Do you proofread/edit all your own books or do you get someone to do that for you? I proofread and edit them myself with the aid of software purchased for that task. Currently, I’m using ProWritingAid which I consider the best so far.

Do you let the book stew – leave it for a month and then come back to it to edit? Yes. You Only Love Twice went through three major editing sessions and a cooling-off period of two months before I did a final format and published it.

Do you think that the cover plays an important part in the buying process? Absolutely. Most people will look at a book cover first, so that’s the initial contact you have with a potential reader. If the cover is uninteresting, they won’t go any further.

How are you publishing this book and why? (*e.g. Indie, traditional or both) I tried traditional by submitting to established publishers. I quit at fifty rejections and self-published through Kindle Publishing.

What would you say are the main advantages and disadvantages of self-publishing against being published or the other way around? I like the freedom of self-publishing. By that, I mean I can fix typos or errors or touch up dialogue, upload a new file, and the next person who orders the book will get the changes. Amazon’s ‘publish-on-demand’ allows this.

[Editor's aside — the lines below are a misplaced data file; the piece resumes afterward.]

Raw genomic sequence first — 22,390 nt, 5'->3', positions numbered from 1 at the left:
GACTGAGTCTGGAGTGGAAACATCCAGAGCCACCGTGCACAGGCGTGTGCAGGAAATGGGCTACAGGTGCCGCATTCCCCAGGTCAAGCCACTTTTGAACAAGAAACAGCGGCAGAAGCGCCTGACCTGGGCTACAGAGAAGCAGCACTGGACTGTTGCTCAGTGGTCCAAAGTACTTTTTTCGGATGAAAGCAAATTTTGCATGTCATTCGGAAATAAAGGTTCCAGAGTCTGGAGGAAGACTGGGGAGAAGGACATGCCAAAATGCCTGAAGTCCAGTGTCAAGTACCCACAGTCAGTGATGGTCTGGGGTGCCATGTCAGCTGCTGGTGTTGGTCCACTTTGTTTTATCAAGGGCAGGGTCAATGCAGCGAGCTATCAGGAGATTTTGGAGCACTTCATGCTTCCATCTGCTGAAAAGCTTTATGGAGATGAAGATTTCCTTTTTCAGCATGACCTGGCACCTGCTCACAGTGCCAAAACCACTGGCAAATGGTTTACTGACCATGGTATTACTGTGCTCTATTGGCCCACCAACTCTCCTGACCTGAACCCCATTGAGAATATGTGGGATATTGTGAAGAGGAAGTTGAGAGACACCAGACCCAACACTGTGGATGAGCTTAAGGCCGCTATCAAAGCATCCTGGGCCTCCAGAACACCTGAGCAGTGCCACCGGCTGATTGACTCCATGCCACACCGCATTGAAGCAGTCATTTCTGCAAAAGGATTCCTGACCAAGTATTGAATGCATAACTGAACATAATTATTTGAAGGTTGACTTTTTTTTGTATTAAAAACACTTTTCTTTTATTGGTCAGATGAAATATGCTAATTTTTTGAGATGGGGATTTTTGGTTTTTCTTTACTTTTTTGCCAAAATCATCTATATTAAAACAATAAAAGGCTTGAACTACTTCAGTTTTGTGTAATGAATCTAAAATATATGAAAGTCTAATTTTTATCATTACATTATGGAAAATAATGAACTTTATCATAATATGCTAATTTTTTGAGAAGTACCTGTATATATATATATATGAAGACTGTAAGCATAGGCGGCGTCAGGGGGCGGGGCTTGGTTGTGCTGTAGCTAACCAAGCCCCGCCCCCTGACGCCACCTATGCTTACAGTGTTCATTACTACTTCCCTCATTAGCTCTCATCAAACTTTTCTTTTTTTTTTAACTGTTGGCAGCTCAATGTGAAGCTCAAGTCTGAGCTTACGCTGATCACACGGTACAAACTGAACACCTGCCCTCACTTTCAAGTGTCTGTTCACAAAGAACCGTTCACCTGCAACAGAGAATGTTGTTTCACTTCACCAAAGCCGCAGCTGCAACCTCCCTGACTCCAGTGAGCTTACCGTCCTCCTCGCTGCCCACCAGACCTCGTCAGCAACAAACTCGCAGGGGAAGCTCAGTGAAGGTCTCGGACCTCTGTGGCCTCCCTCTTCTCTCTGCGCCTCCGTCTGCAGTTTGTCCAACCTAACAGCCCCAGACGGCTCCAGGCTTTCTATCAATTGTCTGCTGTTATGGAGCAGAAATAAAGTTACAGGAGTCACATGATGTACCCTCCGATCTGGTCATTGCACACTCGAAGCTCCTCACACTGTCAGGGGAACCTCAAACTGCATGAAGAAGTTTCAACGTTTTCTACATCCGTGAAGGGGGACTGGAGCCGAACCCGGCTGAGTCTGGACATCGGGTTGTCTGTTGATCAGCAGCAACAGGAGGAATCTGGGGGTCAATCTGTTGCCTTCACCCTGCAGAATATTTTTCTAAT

Would you or do you use a PR agency? I would if I could afford one.

Do you have any advice for other authors on how to market their books? Get out there and talk about it. Self-publishing means you have to do all the work.

What part of your writing time do you devote to marketing your book? Not enough. I know I should do more, but can’t find the time.

What are your thoughts on good/bad reviews? I take every review to heart. A bad review can point out something you never considered such as a plot hole, or a bad reference, or even worse, a wrong attribution.

Any amusing story about marketing books that happened to you? It isn’t strictly about marketing, but I gave several copies of my first book to the local library. They put it on a ‘local author’ shelf and began lending it. I was standing in front of the checkout desk one afternoon and a woman came up to me and asked if I was B. Douglas Slack. When I replied I was, she thrust a piece of paper at me and asked for my autograph. My very first. She’d recognized me from my photo on the back of the book.